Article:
Right off the bat, let’s tackle the most uncomfortable part of this watch: its 36mm size. This is not a large watch, and yes, it requires a bit of an adjustment. When I first handled the watch I was taken aback at its diminutive stature, but after just a few days, it quickly became one of my favorite watches to wear throughout the day. Small watches have been having a moment lately, and for good reason: they are exceptionally comfortable. In fact, after a week or two of wearing this Explorer, it’s many of the other watches in my collection that required a recalibration. Because of this effect, the 124270 works best as a daily-wear option, or a watch that gets worn in longer rotations.

When worn sporadically for a day at a time as part of a broader rotation, it’s a watch that can quickly find itself in No Man’s Land, unable to be fully appreciated. It took many months to arrive at this conclusion, and it may represent a breaking point for some collectors that aren’t willing to dedicate so much wrist time to a single watch. On the other hand, if ever there was a watch that would have you selling off the rest of your collection, it’s the 124270. It has a low-key way of lulling you into its comfort zone, and once you’re there, it’s tough to leave. 

The Explorer has always been a 36mm watch, from its inception in 1953 to the introduction of the 214270 in 2010. But the modern 36mm Explorer feels a bit different, and that comes down to one small but important change. The lug span was reduced from 20mm to 19mm in modern form, and this brings the watch into a far more natural territory on the wrist. Older 36mm Explorers have a slightly larger presence on the wrist with a wider footprint at the lug, but appeared, in my opinion, slightly awkward in proportion. The 19mm lug fixes this issue, and tapers beautifully to 14mm at the clasp. This adjustment does wonders for the overall comfort of the watch, and while it makes using a fabric strap a bit trickier, the net result is a benefit for the watch in my mind.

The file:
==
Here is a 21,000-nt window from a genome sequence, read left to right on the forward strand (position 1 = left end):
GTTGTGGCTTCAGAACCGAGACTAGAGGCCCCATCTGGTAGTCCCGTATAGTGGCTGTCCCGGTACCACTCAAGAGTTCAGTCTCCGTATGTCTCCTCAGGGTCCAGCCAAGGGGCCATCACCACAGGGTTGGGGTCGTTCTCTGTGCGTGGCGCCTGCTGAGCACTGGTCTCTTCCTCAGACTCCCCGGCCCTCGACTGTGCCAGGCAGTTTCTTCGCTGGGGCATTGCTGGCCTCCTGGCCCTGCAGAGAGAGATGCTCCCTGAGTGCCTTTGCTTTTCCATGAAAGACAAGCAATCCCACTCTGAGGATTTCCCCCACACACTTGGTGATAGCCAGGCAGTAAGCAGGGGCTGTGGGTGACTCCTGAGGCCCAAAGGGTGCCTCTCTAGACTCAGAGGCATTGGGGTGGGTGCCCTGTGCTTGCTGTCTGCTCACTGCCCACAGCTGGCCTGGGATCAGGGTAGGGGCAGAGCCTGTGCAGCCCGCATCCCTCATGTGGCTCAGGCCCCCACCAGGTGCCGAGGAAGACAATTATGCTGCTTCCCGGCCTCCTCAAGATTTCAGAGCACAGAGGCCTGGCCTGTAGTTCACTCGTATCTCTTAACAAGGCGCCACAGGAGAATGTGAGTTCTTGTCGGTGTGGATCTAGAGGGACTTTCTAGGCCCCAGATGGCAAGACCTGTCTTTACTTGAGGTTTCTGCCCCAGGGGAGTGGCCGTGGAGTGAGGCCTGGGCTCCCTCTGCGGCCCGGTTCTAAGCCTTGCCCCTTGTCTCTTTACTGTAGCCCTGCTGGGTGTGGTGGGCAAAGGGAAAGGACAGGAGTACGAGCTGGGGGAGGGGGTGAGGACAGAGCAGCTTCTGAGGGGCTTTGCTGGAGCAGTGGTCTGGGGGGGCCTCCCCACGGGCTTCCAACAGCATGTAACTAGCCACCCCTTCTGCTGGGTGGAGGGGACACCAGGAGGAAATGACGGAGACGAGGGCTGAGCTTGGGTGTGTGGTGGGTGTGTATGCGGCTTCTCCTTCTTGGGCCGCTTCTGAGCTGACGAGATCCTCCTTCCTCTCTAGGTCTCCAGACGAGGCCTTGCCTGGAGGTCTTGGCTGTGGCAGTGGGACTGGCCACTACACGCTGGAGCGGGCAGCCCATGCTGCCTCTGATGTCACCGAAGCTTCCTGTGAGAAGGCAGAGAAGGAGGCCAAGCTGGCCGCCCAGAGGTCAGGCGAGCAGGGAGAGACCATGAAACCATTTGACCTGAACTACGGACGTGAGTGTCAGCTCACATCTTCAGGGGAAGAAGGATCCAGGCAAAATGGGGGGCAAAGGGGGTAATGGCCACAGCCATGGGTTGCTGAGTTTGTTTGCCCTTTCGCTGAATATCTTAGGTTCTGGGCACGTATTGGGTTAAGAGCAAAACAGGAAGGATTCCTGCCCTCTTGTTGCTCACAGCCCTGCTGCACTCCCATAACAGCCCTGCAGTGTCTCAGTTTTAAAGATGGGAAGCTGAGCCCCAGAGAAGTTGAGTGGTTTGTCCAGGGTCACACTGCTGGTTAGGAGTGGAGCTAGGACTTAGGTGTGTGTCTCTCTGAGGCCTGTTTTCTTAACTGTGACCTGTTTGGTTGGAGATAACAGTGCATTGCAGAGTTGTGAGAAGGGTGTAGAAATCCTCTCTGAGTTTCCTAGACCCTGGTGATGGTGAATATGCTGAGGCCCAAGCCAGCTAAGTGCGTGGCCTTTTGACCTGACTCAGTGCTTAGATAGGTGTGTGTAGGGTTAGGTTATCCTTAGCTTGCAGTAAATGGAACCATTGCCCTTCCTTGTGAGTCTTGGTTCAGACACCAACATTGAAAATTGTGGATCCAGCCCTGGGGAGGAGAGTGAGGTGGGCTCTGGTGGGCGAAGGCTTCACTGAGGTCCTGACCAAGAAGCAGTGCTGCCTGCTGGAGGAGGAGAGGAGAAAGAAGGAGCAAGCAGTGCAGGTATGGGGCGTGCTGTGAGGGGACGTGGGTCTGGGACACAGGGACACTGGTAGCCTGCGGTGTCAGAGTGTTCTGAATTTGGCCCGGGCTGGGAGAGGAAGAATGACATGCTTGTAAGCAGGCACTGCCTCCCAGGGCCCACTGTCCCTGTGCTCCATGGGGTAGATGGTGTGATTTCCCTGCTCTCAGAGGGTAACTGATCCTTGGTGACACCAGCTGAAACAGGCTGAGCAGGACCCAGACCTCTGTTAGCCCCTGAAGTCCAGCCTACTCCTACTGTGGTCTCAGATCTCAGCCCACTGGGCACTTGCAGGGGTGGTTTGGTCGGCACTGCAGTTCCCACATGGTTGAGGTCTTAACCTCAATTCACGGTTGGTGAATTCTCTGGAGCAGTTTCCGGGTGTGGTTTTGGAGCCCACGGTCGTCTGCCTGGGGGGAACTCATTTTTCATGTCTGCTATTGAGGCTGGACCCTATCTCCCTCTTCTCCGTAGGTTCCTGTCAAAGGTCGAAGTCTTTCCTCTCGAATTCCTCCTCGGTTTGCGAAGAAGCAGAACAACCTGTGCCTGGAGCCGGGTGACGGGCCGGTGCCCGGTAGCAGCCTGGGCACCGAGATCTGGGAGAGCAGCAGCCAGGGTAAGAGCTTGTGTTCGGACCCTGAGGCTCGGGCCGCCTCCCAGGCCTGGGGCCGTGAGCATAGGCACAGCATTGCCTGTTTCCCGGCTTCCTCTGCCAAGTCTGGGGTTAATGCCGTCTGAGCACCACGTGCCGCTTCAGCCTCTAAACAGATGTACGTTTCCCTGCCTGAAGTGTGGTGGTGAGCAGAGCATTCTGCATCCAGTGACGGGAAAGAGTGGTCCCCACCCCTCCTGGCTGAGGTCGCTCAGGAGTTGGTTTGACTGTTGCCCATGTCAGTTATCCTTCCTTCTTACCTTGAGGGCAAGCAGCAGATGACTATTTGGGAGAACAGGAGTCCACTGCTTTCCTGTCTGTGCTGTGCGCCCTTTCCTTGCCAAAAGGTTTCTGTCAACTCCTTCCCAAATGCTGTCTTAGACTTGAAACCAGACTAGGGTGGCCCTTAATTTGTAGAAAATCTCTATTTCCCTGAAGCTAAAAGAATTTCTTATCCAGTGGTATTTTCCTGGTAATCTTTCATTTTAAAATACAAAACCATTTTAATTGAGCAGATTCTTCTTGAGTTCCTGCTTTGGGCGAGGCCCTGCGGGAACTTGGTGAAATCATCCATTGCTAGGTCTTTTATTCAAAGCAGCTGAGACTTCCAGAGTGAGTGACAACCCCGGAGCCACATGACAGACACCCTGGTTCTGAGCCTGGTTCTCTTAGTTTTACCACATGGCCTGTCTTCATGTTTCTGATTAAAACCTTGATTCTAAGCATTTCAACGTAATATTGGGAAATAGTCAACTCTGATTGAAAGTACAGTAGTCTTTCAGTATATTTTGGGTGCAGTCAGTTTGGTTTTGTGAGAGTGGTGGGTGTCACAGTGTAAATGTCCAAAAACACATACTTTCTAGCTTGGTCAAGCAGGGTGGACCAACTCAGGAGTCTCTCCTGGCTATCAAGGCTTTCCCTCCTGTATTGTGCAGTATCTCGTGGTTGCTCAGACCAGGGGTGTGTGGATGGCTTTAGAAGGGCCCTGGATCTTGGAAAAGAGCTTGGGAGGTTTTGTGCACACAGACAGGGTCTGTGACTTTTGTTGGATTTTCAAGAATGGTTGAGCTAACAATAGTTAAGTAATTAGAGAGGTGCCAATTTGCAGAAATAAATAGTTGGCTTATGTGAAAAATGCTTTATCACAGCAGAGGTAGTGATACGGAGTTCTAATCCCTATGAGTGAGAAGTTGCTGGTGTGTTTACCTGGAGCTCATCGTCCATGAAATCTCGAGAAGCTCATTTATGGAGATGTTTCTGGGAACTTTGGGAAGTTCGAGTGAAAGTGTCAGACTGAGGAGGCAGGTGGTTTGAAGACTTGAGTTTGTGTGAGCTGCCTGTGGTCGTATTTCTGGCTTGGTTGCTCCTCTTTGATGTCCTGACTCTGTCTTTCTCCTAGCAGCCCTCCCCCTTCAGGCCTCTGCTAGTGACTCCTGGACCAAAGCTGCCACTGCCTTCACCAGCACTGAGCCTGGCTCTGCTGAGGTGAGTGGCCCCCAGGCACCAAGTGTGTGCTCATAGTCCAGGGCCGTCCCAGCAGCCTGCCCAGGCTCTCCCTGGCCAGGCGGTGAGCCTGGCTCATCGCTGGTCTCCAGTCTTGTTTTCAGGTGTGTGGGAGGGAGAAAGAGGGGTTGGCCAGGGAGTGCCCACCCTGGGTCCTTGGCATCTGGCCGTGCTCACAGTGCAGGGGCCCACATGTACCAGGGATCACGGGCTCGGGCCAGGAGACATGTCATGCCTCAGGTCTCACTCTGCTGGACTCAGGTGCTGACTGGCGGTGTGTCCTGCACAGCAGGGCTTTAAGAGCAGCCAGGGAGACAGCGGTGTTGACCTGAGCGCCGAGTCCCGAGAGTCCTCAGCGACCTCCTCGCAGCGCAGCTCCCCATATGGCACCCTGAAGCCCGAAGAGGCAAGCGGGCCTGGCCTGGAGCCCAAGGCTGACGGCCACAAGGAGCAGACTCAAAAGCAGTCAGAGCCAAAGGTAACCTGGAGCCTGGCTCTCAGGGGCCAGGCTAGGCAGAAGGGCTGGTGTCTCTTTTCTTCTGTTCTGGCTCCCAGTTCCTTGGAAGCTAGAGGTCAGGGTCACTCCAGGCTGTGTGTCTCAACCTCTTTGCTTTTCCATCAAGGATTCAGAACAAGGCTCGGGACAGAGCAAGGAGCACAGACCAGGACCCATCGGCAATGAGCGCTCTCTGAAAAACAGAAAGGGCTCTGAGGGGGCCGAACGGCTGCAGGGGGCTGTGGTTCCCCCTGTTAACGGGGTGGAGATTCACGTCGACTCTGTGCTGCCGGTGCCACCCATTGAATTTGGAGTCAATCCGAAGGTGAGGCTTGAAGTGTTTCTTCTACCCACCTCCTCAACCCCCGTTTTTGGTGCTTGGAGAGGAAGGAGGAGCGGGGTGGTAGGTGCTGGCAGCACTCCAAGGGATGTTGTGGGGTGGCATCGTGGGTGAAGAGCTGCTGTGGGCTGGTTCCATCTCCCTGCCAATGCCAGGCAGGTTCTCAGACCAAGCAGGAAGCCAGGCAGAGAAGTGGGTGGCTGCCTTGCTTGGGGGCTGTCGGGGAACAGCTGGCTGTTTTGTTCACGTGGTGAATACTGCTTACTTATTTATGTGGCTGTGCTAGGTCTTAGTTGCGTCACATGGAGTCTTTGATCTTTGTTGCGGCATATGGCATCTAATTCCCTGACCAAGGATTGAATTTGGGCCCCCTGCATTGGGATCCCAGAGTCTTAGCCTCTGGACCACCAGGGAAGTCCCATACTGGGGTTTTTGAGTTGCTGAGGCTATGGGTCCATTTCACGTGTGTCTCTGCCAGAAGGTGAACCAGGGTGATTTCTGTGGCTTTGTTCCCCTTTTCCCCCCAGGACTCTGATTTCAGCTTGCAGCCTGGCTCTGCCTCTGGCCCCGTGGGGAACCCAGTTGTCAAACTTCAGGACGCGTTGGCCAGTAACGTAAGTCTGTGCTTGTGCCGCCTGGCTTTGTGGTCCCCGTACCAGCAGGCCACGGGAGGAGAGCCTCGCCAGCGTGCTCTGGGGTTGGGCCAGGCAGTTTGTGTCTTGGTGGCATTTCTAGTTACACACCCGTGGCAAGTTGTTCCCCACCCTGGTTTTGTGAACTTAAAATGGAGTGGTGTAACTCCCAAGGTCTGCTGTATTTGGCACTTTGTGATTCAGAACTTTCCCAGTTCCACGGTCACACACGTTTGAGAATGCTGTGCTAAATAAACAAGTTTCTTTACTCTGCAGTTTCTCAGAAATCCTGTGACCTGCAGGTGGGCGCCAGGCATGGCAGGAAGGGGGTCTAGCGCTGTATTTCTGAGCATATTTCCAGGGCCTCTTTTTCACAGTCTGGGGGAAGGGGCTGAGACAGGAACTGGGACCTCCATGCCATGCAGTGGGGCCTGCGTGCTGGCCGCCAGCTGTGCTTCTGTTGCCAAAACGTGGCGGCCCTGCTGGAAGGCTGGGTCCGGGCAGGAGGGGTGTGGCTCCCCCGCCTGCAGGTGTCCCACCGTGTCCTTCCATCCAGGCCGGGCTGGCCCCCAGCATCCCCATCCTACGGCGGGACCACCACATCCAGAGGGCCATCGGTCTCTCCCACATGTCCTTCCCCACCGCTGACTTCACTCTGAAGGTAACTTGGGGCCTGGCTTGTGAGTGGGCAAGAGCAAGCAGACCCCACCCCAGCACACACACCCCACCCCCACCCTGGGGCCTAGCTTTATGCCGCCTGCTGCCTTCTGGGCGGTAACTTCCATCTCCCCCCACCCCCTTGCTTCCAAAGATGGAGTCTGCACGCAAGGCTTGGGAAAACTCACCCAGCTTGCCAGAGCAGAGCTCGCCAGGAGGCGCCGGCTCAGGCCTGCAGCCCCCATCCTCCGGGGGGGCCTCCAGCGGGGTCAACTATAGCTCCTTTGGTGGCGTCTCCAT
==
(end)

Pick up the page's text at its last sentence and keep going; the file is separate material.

Another small change can be found on the dial, where the word ‘Explorer’ has been moved back to its original position at the top of the dial, under the Rolex branding. The word itself has also been fit to the width of the brand in a way that feels very intentional. This is, admittedly, an odd thing to fixate on, but if you’ve spent any time studying different dial variations of vintage Submariner references, you’ll know exactly what I’m on about here. There’s a harmony in the way these things come together, and with such a simple dial, these are the details that can have a big impact on the overall vibe of the watch.